Written By John Carroll, FierceBiotech
A few weeks ago, I launched the EuroBiotech Report in our Friday issue of FierceBiotech. I’ve been kicking around this idea for a couple of years now, shaping the strategy during the regular trips I make to visit with people in the industry here.
Regular readers will know that we routinely cover drug development and marketing in our online publication group. Not a day goes by that I don’t touch on at least one of the giants like Roche, GlaxoSmithKIine, Novartis and AstraZeneca. And I’ll routinely pick up news about a major funding round on the continent or an innovator in places like Cambridge and Stockholm.
But frankly, it’s never been very comprehensive. A lot of biotech news in particular went under the radar. In our new report, we now have the chance to go deeper into events here.
One of the reasons why I’ve been coming to the UK and other European countries regularly over the years is that we’ve attracted a substantial audience here without covering many of the smaller and medium-sized companies in any kind of depth. (The breakdown on subscribers — and there are more than 200,000 in the life sciences group — is 72% U.S. and Canada, 16% Europe and 10% Asia.) I suspect that’s because there’s a lot of interest here in what goes on in the U.S., where – let’s face it – there’s a lot more money and deals waiting for interesting players.
Over the past 18 months or so, the U.S. has also seen a boom in IPOs which has been funneling billions of dollars to developers. When it rains, it pours. And right now the flood is reaching near biblical proportions. The U.S. enjoys a good time as much as any. But what zooms up tends to turn around and head south just as fast. So I’m waiting for the other shoe to drop at some point, and when it does it’s going to hurt.
In the meantime, the sudden influx of cash has inspired a sharp spike in the value of biotech assets. When you can raise $80 million on the market and value your company at $600 million ahead of profits or approved products, you tend to think of your pipeline assets as inherently more valuable. And frankly, the productivity in many Big Pharma organizations has been so lamentable for so long that they have to pay a premium to play now. This is something that I was able to discuss recently at the Babraham Institute in Cambridge at the invitation of One Nucleus.
In Europe, though, biotech IPOs have only recently begun to appear achievable. In the U.K., where a series of major biotech failures a few years ago soured the market for investors, this has been a particularly grievous sore point. There’s also a significant lack of major venture funding for existing biotechs. And while government initiatives are welcome, they are rarely enough to sustain a biotech for any length of time.
As a result, biotech assets tend to be undervalued in Europe.
In a sense, that’s ridiculous. No one can dispute that the level of science in the UK or Sweden or Germany or elsewhere is anything less than world class. AstraZeneca promotes that every day when they extol the virtues of Cambridge UK. J&J and Merck helped a lot when they decided to build business development teams in London, base camps for all of Europe.
The field of scientific discovery provides the raw materials that biotechs work with to make experimental products, and in turn Big Pharma is there to partner on the most innovative efforts. A new cancer drug in Germany or a new approach to depression (maybe not the best choice of diseases in terms of strategic positioning, but I’m talking about unmet need here) in the UK is pointed at the same global market and has the same intrinsic value as one in the U.S. But it’s more likely to be valued at a lower rate in Europe because companies here are more likely to be strapped for cash.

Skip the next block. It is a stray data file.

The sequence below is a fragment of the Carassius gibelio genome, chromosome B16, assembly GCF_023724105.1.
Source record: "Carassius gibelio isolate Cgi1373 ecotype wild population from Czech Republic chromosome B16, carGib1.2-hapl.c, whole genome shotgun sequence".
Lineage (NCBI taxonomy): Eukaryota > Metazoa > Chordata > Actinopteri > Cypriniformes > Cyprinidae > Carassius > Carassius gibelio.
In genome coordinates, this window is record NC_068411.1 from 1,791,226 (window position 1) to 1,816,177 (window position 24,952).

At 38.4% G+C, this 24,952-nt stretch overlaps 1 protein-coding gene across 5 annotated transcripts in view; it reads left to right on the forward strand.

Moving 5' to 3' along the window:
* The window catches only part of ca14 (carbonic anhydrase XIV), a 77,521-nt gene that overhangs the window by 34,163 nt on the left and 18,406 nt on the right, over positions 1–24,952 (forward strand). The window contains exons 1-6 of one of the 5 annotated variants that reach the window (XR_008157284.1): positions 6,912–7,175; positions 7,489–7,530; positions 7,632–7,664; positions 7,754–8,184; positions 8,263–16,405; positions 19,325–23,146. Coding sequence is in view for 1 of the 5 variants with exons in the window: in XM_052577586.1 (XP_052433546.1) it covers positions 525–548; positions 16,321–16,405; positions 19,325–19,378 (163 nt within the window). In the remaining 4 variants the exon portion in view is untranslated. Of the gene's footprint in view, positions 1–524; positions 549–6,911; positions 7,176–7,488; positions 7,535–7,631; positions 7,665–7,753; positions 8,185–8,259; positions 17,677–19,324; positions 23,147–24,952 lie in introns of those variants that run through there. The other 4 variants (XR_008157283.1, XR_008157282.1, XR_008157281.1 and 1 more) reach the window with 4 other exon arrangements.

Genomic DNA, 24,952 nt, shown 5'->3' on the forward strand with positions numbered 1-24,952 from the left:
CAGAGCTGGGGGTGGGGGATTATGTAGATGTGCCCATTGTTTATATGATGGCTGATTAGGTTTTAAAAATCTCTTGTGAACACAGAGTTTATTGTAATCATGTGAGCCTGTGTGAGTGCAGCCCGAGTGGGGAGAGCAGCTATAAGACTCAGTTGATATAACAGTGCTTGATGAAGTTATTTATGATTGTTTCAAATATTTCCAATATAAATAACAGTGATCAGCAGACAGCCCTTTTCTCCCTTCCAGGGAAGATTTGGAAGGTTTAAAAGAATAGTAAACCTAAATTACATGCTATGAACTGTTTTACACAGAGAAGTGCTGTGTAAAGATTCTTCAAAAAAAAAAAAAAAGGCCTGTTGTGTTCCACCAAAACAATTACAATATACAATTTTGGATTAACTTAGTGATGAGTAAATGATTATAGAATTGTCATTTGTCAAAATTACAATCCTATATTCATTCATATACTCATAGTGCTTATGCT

One of the reasons why I decided to run the EuroBiotech report in the Friday issue of FierceBiotech is because I wanted to bring the U.S. audience to Europe, much the way the European audience is already engaged in U.S. affairs. The same basic flight to London from Boston takes no more time than flying to San Francisco. The same venture player that can organize a $40 million round for the right technology in the U.S. can do it in Oxford.
Don’t misunderstand me. There are many companies in European biotech that are doing just fine. I want to cover more about the data, deals and euros/pounds here because we can sell advertising around it. Fierce is free for readers, but we’re a commercial enterprise, thank you, and doing quite well by it. We’re not doing this for altruistic reasons.
But in my own modest way, opening up a window into the European biotech scene is aimed at encouraging a change in the global flow of attention and thereby capital. That’s much easier said than done, of course. Americans are creatures of habit, just like everyone else in the world. And that includes the good and the bad related to a certain U.S. brand of mono-cultural obsessiveness. (Some might like to call it provincialism, but you can’t engage an audience by starting with an insult and a sneer, y’all.)
Whatever your nationality, when you play in biotech you’re an executive of the world. Small and large companies and financiers have to think in terms of global strategies. And disruptive media players like ourselves can take advantage of that. There’s precious little in-depth coverage available for European biotechs in Europe. We’re going to fill that gap.
Then I’ll need to start learning Mandarin.
Written By John Carroll, FierceBiotech
The One Nucleus blog is written by individuals and is not necessarily a reflection of the views held by One Nucleus.